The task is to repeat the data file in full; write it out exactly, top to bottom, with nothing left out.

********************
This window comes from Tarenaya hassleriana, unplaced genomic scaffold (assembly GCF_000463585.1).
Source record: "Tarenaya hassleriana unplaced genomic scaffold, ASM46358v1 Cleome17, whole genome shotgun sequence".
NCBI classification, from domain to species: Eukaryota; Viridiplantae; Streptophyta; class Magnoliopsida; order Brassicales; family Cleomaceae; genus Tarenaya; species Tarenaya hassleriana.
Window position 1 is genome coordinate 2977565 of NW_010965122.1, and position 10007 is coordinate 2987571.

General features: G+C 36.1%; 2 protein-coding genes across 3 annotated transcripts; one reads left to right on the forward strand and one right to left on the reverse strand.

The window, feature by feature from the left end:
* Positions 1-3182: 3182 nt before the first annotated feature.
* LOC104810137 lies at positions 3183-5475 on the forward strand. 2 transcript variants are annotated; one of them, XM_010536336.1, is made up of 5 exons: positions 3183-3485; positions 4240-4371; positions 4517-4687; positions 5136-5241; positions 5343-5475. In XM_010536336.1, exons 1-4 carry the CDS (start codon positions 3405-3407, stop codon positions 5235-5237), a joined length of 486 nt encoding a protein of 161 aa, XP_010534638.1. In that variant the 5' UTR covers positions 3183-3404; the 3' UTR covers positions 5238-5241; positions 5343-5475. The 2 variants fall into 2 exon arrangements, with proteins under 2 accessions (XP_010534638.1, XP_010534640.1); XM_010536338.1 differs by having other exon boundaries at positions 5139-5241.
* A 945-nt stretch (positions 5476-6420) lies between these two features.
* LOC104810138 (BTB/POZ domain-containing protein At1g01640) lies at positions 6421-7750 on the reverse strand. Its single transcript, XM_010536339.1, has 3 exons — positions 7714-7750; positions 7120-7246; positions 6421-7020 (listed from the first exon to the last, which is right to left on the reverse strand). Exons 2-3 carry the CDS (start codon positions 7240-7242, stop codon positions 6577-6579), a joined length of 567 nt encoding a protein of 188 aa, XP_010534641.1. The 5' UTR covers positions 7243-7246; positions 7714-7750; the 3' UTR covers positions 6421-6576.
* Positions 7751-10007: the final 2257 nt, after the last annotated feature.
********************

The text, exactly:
This window comes from Tarenaya hassleriana, unplaced genomic scaffold (assembly GCF_000463585.1).
Source record: "Tarenaya hassleriana unplaced genomic scaffold, ASM46358v1 Cleome17, whole genome shotgun sequence".
NCBI classification, from domain to species: Eukaryota; Viridiplantae; Streptophyta; class Magnoliopsida; order Brassicales; family Cleomaceae; genus Tarenaya; species Tarenaya hassleriana.
Window position 1 is genome coordinate 2977565 of NW_010965122.1, and position 10007 is coordinate 2987571.

General features: G+C 36.1%; 2 protein-coding genes across 3 annotated transcripts; one reads left to right on the forward strand and one right to left on the reverse strand.

The window, feature by feature from the left end:
* Positions 1-3182: 3182 nt before the first annotated feature.
* LOC104810137 lies at positions 3183-5475 on the forward strand. 2 transcript variants are annotated; one of them, XM_010536336.1, is made up of 5 exons: positions 3183-3485; positions 4240-4371; positions 4517-4687; positions 5136-5241; positions 5343-5475. In XM_010536336.1, exons 1-4 carry the CDS (start codon positions 3405-3407, stop codon positions 5235-5237), a joined length of 486 nt encoding a protein of 161 aa, XP_010534638.1. In that variant the 5' UTR covers positions 3183-3404; the 3' UTR covers positions 5238-5241; positions 5343-5475. The 2 variants fall into 2 exon arrangements, with proteins under 2 accessions (XP_010534638.1, XP_010534640.1); XM_010536338.1 differs by having other exon boundaries at positions 5139-5241.
* A 945-nt stretch (positions 5476-6420) lies between these two features.
* LOC104810138 (BTB/POZ domain-containing protein At1g01640) lies at positions 6421-7750 on the reverse strand. Its single transcript, XM_010536339.1, has 3 exons — positions 7714-7750; positions 7120-7246; positions 6421-7020 (listed from the first exon to the last, which is right to left on the reverse strand). Exons 2-3 carry the CDS (start codon positions 7240-7242, stop codon positions 6577-6579), a joined length of 567 nt encoding a protein of 188 aa, XP_010534641.1. The 5' UTR covers positions 7243-7246; positions 7714-7750; the 3' UTR covers positions 6421-6576.
* Positions 7751-10007: the final 2257 nt, after the last annotated feature.